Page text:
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Books From Amazon in Person
Amazon aims to become the de facto bookstore at Purdue University, and the retailer has more university partnerships in the works.
Purdue University will become the next Amazon Campus, the institution announced on Wednesday, giving students a priority lane to the retail behemoth through the Purdue Student Store.
Beyond Amazon's impact on campus bookstores' bottom lines, the company's presence in higher education has mostly been felt in the post office, as students opt to order rental or used books online. With the expansion of its Amazon Campus program, the company is aiming for more visibility on college campuses.
The co-branded program at Purdue is the second of its kind. The University of California at Davis announced a pilot with Amazon last November, and the company has expansion plans in the works, a spokeswoman said in an email.
In addition to offering priority shipping options, Amazon will staff locations on campus where students can pick up their orders and drop off rented textbooks when they are due. UC-Davis, in comparison, uses Amazon’s bright yellow automated lockers. Both benefits are expected to roll out during the next year at Purdue, according to a press release.
As part of its deal with Amazon, UC-Davis collects “a little more than 2 percent of most purchases” from the university-branded store. In the first two academic quarters since the launch of the pilot, the partnership has netted the university $139,000, much of which has gone toward funding short-term financial aid and textbook scholarships.
Purdue will also receive “a percentage of eligible sales,” and will invest the revenue in “student affordability and accessibility initiatives,” according to Wednesday’s announcement.
While their arrangements with Amazon may appear similar, UC-Davis and Purdue are far apart when it comes to the bookstore services they provide to students. Jason Lorgan, director of UC-Davis Stores, said the university was one of the first in the country to turn its website into a search-engine-like portal where students can compare the bookstore's prices to online retailers such as Half.com, Textbooks.com and, yes, Amazon.
Since the bookstore began showing other retailers’ prices back in 2010, Lorgan said, inviting Amazon to directly compete on textbook sales was not a “radical change.”
“Before we entered this pilot, it was no secret Amazon was one of the main sources of textbooks for students,” Lorgan said in an interview. “We feel like our mission is to provide the tools of education at the lowest cost, even if that’s not through us.”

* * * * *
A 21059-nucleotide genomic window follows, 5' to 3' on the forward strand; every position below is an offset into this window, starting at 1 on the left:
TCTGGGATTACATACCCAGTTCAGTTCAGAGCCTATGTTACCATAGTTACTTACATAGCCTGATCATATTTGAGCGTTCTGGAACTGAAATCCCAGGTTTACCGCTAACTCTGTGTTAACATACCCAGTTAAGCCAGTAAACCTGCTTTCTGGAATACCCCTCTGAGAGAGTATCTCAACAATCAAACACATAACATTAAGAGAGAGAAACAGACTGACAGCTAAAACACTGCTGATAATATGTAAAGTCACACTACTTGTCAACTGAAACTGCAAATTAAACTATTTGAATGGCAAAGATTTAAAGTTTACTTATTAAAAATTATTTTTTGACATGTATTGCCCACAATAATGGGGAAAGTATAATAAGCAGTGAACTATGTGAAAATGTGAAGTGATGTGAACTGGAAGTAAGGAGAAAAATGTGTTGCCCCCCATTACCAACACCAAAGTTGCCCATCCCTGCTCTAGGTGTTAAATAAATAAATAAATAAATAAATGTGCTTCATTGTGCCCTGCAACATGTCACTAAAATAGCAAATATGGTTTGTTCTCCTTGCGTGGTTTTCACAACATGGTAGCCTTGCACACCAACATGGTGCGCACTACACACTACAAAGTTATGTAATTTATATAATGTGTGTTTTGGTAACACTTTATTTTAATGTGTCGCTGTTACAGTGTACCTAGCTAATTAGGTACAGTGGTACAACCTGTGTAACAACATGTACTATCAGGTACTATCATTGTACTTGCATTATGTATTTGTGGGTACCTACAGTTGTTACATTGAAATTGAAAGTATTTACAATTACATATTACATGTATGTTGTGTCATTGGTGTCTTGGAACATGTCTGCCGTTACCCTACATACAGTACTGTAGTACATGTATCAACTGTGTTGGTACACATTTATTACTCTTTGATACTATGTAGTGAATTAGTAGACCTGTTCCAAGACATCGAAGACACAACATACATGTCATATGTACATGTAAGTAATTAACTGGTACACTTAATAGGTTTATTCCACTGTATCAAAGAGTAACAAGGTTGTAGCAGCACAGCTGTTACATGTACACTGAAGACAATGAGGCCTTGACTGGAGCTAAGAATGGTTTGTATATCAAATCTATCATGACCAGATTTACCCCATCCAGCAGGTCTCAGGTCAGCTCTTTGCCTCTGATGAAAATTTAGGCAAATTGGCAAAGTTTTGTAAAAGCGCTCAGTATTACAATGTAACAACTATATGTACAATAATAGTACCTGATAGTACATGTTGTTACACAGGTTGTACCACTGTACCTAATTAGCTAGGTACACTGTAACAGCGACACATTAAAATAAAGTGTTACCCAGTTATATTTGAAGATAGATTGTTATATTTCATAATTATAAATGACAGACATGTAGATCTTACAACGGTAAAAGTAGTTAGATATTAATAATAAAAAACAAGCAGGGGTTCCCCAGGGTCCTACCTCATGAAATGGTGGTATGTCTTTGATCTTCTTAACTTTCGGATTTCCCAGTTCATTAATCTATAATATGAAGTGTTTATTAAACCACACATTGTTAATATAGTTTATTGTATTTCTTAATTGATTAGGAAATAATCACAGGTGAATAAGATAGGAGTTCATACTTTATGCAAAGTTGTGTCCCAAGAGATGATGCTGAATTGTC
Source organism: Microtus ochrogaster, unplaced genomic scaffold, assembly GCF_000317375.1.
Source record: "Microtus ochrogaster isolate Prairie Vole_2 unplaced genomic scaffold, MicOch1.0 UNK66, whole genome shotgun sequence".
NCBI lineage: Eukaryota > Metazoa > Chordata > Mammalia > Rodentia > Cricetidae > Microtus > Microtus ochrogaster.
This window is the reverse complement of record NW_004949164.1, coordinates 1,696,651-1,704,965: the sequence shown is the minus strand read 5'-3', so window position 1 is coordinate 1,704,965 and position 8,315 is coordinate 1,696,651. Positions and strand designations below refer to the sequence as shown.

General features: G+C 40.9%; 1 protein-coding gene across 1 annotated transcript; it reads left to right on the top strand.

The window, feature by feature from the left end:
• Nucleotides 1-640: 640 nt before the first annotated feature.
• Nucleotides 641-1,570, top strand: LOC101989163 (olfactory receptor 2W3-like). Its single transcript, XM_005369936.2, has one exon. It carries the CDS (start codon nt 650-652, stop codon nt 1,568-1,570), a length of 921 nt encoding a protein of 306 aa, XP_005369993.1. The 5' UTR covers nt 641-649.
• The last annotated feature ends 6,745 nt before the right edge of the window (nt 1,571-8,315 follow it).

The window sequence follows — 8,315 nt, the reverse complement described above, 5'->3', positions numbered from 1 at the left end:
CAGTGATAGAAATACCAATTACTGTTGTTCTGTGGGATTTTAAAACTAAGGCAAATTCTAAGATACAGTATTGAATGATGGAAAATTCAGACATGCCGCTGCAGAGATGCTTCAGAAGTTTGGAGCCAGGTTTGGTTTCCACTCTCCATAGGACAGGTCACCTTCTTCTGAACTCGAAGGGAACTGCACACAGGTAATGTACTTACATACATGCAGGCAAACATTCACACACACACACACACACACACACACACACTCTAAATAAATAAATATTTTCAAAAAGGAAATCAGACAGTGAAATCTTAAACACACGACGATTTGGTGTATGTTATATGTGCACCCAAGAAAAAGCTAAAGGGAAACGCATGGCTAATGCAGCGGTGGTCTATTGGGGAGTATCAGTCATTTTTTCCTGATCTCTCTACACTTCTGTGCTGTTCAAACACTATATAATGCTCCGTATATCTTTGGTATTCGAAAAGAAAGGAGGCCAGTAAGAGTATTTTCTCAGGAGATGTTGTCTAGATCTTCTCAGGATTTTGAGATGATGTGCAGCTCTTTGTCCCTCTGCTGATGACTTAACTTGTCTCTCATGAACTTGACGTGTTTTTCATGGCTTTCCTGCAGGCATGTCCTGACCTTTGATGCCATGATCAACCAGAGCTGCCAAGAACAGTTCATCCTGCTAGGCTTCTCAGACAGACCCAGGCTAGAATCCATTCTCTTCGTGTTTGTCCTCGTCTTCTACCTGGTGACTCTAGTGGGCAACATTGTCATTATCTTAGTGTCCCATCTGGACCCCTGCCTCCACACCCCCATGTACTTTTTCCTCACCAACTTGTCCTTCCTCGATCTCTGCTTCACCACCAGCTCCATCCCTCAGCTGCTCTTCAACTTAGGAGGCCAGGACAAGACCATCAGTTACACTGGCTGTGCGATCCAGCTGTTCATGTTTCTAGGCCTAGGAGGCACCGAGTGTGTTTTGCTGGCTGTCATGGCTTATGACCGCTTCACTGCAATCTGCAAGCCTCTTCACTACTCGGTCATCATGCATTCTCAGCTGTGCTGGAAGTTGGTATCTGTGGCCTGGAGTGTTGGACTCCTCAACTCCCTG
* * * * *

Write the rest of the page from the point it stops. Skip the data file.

In some cases, the university bookstore still beats the competition. A required textbook in an African American and African Studies course offered this fall can be rented from the university for $13.45, while Follett comes closest at $18.63. Amazon does, however, offer a new version of the book for about $5 less than the campus bookstore. At Purdue, the company estimates those kinds of savings for students will add up to $6 million a year.
Besides, Lorgan added, the bookstore doesn't compete with Amazon on the myriad other products the retailer offers. UC-Davis is in the process of negotiating a five-year contract with Amazon, as its pilot is scheduled to end in September.
Purdue, meanwhile, doesn’t have a university-run bookstore, though several independent stores operate in the university’s vicinity.
Amazon’s expansion comes as a warning to other private bookstore operators, including Barnes & Noble, the embattled retailer that last year announced it would close one-third of its stores over the next decade. The chain runs bookstores on or near hundreds of college campuses.
Barnes & Noble declined to comment on Purdue’s announcement. Follett, which runs a bookstore a block away from Purdue’s campus, did not respond to a request for comment.
“It's a smart program for Amazon,” said Joseph J. Esposito, a digital media, software and publishing consultant, who predicted responses to the collaboration will depend “on which side of the table you are sitting on.”
Amazon has recently been locked in a dispute with the French publisher Hachette, which has accused the company of delaying book shipments over ebook pricing disagreements. The case has led to new questions about large retailers' ability to shape consumer patterns.
"The issue, in my opinion, is that at some point companies, even the best companies ..., begin to wield outsize influence over the economy and even over social policy," Esposito said. "I think Amazon deserves a close look by policy makers."
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